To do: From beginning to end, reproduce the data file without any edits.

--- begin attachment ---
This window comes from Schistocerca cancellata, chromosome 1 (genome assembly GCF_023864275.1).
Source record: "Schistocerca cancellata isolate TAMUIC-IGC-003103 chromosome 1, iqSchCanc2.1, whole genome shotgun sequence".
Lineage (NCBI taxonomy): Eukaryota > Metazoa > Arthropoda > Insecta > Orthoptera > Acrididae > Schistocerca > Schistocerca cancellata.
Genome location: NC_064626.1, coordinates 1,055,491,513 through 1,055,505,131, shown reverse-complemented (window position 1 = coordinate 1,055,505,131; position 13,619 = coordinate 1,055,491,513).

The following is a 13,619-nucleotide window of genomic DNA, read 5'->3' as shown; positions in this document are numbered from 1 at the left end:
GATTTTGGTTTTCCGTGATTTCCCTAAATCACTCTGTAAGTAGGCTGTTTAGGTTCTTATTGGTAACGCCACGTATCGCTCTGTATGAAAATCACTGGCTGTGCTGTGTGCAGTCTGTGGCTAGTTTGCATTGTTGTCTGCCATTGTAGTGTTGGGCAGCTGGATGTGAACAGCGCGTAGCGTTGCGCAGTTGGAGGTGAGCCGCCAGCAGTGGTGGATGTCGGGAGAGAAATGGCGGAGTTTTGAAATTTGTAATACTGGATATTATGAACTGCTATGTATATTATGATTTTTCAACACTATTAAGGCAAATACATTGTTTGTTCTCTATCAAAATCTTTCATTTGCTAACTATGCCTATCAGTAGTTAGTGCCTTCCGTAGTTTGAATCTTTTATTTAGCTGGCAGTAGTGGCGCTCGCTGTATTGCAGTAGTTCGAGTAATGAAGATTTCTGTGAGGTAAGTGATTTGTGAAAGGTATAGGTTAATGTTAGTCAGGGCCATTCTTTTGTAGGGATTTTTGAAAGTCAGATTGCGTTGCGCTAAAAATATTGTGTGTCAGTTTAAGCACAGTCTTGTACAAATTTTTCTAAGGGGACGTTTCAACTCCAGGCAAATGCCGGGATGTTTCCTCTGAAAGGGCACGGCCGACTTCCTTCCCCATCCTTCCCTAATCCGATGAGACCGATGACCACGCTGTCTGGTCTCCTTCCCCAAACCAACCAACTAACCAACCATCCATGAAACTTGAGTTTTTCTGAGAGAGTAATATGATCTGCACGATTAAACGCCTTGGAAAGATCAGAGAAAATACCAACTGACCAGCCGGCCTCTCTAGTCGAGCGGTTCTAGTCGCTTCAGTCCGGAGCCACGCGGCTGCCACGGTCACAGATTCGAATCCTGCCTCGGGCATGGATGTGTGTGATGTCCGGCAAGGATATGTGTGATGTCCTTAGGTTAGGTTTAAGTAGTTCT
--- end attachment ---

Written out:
This window comes from Schistocerca cancellata, chromosome 1 (genome assembly GCF_023864275.1).
Source record: "Schistocerca cancellata isolate TAMUIC-IGC-003103 chromosome 1, iqSchCanc2.1, whole genome shotgun sequence".
Lineage (NCBI taxonomy): Eukaryota > Metazoa > Arthropoda > Insecta > Orthoptera > Acrididae > Schistocerca > Schistocerca cancellata.
Genome location: NC_064626.1, coordinates 1,055,491,513 through 1,055,505,131, shown reverse-complemented (window position 1 = coordinate 1,055,505,131; position 13,619 = coordinate 1,055,491,513).

The following is a 13,619-nucleotide window of genomic DNA, read 5'->3' as shown; positions in this document are numbered from 1 at the left end:
GATTTTGGTTTTCCGTGATTTCCCTAAATCACTCTGTAAGTAGGCTGTTTAGGTTCTTATTGGTAACGCCACGTATCGCTCTGTATGAAAATCACTGGCTGTGCTGTGTGCAGTCTGTGGCTAGTTTGCATTGTTGTCTGCCATTGTAGTGTTGGGCAGCTGGATGTGAACAGCGCGTAGCGTTGCGCAGTTGGAGGTGAGCCGCCAGCAGTGGTGGATGTCGGGAGAGAAATGGCGGAGTTTTGAAATTTGTAATACTGGATATTATGAACTGCTATGTATATTATGATTTTTCAACACTATTAAGGCAAATACATTGTTTGTTCTCTATCAAAATCTTTCATTTGCTAACTATGCCTATCAGTAGTTAGTGCCTTCCGTAGTTTGAATCTTTTATTTAGCTGGCAGTAGTGGCGCTCGCTGTATTGCAGTAGTTCGAGTAATGAAGATTTCTGTGAGGTAAGTGATTTGTGAAAGGTATAGGTTAATGTTAGTCAGGGCCATTCTTTTGTAGGGATTTTTGAAAGTCAGATTGCGTTGCGCTAAAAATATTGTGTGTCAGTTTAAGCACAGTCTTGTACAAATTTTTCTAAGGGGACGTTTCAACTCCAGGCAAATGCCGGGATGTTTCCTCTGAAAGGGCACGGCCGACTTCCTTCCCCATCCTTCCCTAATCCGATGAGACCGATGACCACGCTGTCTGGTCTCCTTCCCCAAACCAACCAACTAACCAACCATCCATGAAACTTGAGTTTTTCTGAGAGAGTAATATGATCTGCACGATTAAACGCCTTGGAAAGATCAGAGAAAATACCAACTGACCAGCCGGCCTCTCTAGTCGAGCGGTTCTAGTCGCTTCAGTCCGGAGCCACGCGGCTGCCACGGTCACAGATTCGAATCCTGCCTCGGGCATGGATGTGTGTGATGTCCGGCAAGGATATGTGTGATGTCCTTAGGTTAGGTTTAAGTAGTTCT